No one blames us for not donating to the poor, yet a vacant sense of culpability can still leave us feeling a little guilty when we don’t. I made my way back from the city market today and passed a lonely child selling candies on the street. For one reason or another he wore a pained expression on his face and I was unexpectedly moved as it pulled at each one of my heartstrings. It goes to show we seem to have this involuntary impulse to do something for people who need aid. I couldn’t help but grimace as I kept walking and thought about what my last paycheck would have meant to him. We know that by transferring our wealth in riches to those in poverty we can alleviate their troubles, but being selfless is rarely our sole motivation. Sometimes we need someone to remind us why it is we should do it.
Currently I am searching for those wise words on my last day in Cuzco before leaving for the week. This is what I find:
“If it is in our power to prevent something bad from happening, without thereby sacrificing anything of comparable moral significance, we ought to do it.”
Peter Singer, an Australian philosophy professor, writes that we mistake helping the poor to be an act of generosity when it is, in fact, mandatory. As human beings subject to ethical standards we have a duty to prevent bad things from happening to other people when it is in our excess power to do so. Poverty is bad, and we are capable of doing something about it without substantial sacrifice; therefore we ought to help the poor. He even goes so far as to equate the inaction of anyone with more than they need to the active causing of harm upon those in abject poverty. The argument is a simple one and rings true with those who believe in the responsibility of haves to give to the have-nots.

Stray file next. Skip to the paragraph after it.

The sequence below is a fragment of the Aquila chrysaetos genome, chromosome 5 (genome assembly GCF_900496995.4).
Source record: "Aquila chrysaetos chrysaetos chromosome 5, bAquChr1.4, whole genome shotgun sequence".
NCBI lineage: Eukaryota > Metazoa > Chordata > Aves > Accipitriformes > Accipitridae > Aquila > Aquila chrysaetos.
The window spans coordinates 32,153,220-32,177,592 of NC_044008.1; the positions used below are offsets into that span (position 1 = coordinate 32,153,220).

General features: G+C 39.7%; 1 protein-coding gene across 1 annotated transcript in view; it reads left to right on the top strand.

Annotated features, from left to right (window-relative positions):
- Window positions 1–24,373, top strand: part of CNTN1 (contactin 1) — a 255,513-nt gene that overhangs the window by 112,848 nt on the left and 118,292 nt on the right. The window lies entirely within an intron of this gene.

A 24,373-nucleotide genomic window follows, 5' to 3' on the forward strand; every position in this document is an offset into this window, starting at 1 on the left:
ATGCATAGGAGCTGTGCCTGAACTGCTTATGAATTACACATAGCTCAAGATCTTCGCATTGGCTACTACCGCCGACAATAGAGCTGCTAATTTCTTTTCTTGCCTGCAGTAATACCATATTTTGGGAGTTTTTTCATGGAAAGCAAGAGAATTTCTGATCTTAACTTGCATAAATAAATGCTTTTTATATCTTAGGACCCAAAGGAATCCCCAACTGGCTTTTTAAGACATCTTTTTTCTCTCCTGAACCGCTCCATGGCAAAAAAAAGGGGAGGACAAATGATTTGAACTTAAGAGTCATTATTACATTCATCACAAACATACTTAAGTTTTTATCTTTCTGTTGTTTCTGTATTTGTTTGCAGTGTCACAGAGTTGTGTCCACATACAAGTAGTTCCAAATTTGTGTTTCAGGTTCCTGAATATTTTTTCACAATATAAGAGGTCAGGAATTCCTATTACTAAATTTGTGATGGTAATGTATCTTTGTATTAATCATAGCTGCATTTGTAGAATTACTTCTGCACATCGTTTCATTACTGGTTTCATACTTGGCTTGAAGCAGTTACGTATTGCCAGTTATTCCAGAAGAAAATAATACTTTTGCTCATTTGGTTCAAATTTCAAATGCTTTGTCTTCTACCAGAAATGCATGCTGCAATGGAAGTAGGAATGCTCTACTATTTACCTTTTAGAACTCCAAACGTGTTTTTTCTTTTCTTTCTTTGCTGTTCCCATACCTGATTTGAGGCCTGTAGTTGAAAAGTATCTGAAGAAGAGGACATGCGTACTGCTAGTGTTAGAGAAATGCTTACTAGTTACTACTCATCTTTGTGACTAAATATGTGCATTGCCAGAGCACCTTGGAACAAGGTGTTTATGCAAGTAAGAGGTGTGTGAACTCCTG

Even so I retain some doubts. Especially after hearing others profess the dangers of facilitating a society of the destitute, which will tread water and suck on our economy. It is true that global production of food is more than enough if it were distributed evenly, but for Singer the entire point is almost completely null. We have a right to our own property and the poor have a right to receive aid. The over arching principle is not about racial affinity, triage, or who has a right to what. It is about what we ought to do regardless of financial or material repercussions.
Singer frames his argument between the worlds of absolute poverty and absolute wealth. While I don’t agree with him that my buying a TV is akin to condemning an African child to die by starvation, I do like what he’s saying. I closed his essay and placed it on the counter. I thought back to the child on the street. If I ever have children I would like to see them well cared for and never truly wanting, but I think I would agree with Singer in affording them one less game station and sending the money to the poor instead, because its something I invariably should do. On a beautiful Sunday like today, I’d rather have them play outside anyway.